Tokyo Tech News
Tokyo Tech News
Published: December 21, 2018
Since the implementation of Tokyo Tech's education reforms in 2016, the Institute for Liberal Arts (ILA) has been offering a liberal arts program to all students in parallel with the technical specializations offered by Tokyo Tech's six Schools. The Liberal Arts Final Report, a required third-year course, marks the completion of this liberal arts component for bachelor-level students at the Institute.
In the 3rd quarter of academic year 2018, the students who joined Tokyo Tech in 2016 — now third-year students — became the first cohort to complete the Liberal Arts Final Report. Fifteen weeks of lectures and group discussions culminated in a thesis highlighting each student's renewed vision and the knowledge and skills acquired in the liberal arts courses.
"What will be my focus as I begin to conduct research? What will my specialty be, and what will I do as I enter work life? How will that make an impact in the world?"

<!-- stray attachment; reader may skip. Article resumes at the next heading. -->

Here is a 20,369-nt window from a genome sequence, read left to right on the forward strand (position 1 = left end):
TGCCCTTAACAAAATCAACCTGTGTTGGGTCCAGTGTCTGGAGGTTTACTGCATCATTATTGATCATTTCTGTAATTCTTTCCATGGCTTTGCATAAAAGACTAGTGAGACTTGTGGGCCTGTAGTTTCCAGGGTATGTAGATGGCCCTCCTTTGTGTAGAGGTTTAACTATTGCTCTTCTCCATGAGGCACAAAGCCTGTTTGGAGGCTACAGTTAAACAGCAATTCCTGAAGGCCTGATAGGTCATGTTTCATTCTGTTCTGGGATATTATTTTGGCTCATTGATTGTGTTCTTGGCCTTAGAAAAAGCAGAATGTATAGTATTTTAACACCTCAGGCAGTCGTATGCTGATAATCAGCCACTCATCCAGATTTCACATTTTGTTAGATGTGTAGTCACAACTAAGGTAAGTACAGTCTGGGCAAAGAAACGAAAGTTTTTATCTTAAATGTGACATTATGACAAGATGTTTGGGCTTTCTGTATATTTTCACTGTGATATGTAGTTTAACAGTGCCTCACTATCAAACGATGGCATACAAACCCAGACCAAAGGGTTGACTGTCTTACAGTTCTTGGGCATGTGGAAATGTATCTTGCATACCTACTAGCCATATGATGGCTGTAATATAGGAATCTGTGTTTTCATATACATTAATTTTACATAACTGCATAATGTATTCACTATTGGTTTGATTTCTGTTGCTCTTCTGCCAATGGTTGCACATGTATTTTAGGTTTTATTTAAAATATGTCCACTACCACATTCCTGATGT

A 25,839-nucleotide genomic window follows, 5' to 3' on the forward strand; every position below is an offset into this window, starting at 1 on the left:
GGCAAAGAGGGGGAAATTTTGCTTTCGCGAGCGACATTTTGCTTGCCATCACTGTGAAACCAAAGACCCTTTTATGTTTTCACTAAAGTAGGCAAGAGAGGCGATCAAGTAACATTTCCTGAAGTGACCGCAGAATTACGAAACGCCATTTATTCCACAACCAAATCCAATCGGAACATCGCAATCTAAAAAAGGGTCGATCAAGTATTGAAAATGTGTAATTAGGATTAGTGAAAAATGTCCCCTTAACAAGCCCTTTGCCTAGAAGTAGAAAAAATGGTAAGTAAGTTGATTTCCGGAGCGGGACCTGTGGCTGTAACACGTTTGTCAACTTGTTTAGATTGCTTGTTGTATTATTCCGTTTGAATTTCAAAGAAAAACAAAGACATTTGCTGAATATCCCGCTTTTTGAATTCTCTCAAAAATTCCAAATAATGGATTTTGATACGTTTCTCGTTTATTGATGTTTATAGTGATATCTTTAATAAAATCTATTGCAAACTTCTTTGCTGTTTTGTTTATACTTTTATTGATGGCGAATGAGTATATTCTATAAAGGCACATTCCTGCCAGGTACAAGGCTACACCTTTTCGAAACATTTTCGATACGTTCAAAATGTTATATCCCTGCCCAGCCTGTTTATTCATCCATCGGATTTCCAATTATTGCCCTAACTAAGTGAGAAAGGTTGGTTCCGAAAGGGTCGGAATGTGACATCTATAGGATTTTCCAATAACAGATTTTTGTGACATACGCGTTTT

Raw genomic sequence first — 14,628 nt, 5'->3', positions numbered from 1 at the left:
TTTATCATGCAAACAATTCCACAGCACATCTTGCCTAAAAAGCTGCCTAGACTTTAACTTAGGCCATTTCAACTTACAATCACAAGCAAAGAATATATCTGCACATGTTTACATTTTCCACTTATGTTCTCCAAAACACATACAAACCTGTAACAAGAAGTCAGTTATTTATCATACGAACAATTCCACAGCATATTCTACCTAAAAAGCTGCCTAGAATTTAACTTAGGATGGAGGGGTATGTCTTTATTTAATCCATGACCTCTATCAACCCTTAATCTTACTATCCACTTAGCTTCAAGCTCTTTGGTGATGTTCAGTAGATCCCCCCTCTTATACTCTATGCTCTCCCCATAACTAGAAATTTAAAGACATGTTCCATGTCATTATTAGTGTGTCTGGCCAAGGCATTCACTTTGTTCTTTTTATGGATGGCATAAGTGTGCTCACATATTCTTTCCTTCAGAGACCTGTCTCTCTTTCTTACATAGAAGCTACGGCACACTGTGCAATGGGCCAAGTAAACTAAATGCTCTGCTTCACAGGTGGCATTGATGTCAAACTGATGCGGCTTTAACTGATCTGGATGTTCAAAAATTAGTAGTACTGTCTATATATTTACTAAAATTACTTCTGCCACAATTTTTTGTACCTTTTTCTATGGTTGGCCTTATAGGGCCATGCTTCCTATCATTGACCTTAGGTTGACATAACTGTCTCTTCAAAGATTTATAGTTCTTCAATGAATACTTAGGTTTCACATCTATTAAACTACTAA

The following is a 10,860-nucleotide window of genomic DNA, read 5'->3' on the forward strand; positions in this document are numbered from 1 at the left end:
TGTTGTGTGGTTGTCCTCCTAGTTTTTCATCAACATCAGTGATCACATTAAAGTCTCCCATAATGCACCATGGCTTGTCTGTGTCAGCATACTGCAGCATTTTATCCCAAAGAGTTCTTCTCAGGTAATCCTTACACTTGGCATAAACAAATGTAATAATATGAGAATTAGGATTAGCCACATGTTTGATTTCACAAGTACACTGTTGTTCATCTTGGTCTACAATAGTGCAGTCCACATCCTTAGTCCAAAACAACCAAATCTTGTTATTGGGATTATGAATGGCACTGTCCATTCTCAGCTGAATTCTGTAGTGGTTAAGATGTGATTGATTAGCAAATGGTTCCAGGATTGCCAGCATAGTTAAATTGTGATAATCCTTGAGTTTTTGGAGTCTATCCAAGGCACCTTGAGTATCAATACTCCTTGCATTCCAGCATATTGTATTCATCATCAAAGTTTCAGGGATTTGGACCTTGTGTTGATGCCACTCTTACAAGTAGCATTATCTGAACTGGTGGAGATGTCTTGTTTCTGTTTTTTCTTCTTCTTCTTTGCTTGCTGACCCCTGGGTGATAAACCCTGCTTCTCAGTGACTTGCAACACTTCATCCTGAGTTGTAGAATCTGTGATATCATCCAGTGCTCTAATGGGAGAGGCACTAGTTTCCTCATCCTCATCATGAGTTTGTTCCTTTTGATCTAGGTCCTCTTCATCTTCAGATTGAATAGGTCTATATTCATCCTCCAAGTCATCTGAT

These were some of the questions that the course aimed raise in discussions among students. Under Tokyo Tech's new education system, students in the final year of their bachelor's degree join a laboratory and turn their focus to research. Through the Liberal Arts Final Report, students were encouraged to begin mapping out their future while completing a significant piece of academic writing, between 5,000 and 10,000 words long, which summarized their vision.
The Liberal Arts Final Report aimed to have students:
To kick off, students reunited with ILA Dean Noriyuki Ueda, who helped everyone trace their thoughts back to their first year when students put forth a personal vision during the Tokyo Tech Visionary Project course. In the first group work class, students rejoined members of their group from this 1st-year course to review together the discussions and visions they had shared two-and-a-half years ago, and to examine how their objectives had developed during their time at Tokyo Tech, particularly through their liberal arts studies. Many students had entirely changed their visions from the first year. Others had a tough time remembering at all what they had envisioned. Through group dialogue, short writing assignments, and an introduction to peer review, students began to develop their visions and put their thoughts on paper.